ary Ward mentions being once present on such a

Iliad, xviii, 569. occasion, when many of the circumstances agred So also the Roman ladies; and a like custom pre. with those in the parable, particularly the la: vails in Persia and the East Indies to the present After the bridegroom * went into the house, the do time. See Orient. Cust. No. 418. The wicks of the was immediately shut, and guarded by Sepoys. lamps used on these occasions in the Indies, are only (says Mr. W.) and others expostulated with th rags, very tightly pressed into a copper mould, and doorkeepers, but in vain." Orient. Lit. No, 1231. these are carried in one hand, and a similar vessel Ver. 13. Wherein the son, &c.-This last clau with oil in the other hand, with which they fre. of the verse is wanting in many MSS. and version quently wet the rags. Ibid, No. 1214. Also Orient. but the sense is certainly implied. Lit. 1230.

Ver. 14. For the kingdom, &c.-Some words mu Ver. 8. Gone out-Marg. “Going out."

bere be necessarily supplied; instead of those i Ver. 9. Go....to them that sell and buy.-See serted by our translators in Italic, Drs. Doddr.al Isa. lv.), &c.

Camp. supply " the Son of man!"

The parable]
CHAP. XXV.

of the talents. vent and digged in the earth, and hid one talent came and said, Lord, I his lord's money.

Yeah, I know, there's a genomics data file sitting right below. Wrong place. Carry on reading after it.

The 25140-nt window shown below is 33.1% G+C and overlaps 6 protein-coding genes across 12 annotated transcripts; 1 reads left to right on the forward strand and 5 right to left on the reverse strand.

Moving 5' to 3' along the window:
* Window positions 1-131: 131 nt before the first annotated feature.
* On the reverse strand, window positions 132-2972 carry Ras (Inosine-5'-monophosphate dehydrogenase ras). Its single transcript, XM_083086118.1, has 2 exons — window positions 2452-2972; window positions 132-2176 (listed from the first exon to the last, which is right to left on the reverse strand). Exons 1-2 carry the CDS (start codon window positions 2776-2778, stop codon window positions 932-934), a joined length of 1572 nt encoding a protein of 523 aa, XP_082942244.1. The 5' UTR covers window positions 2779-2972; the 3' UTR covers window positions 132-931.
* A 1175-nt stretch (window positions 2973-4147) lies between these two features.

knew thee, that thou art an hard man, 19 After a long time the lord of reaping where thou hast not sown, and those servants cometh, and reckoneth gathering where thou hast not strawed: with them.

25 And I was afraid, and went and 20 And so he that had received five hid thy talent in the earth: lo, there talents came and brought other five thou hast that is thine. talents, saving, Lord, thou deliveredst 26 His lord answered and said unto unto me five talents : bebold, I have him, Thou wicked and slothful servant, gained beside them five talents more. thou knewest that I reap where I

21 His lord said unto him, Well sowed not, and gather where I have done, thou good and faithful servant: not strawed : thou bast been faithful over a few 27 Thou oughtest therefore to have things, I will make thee ruler over put my money to the exchangers, and many thiags : enter thou into the joy then at my coming I should have re. of thy lord.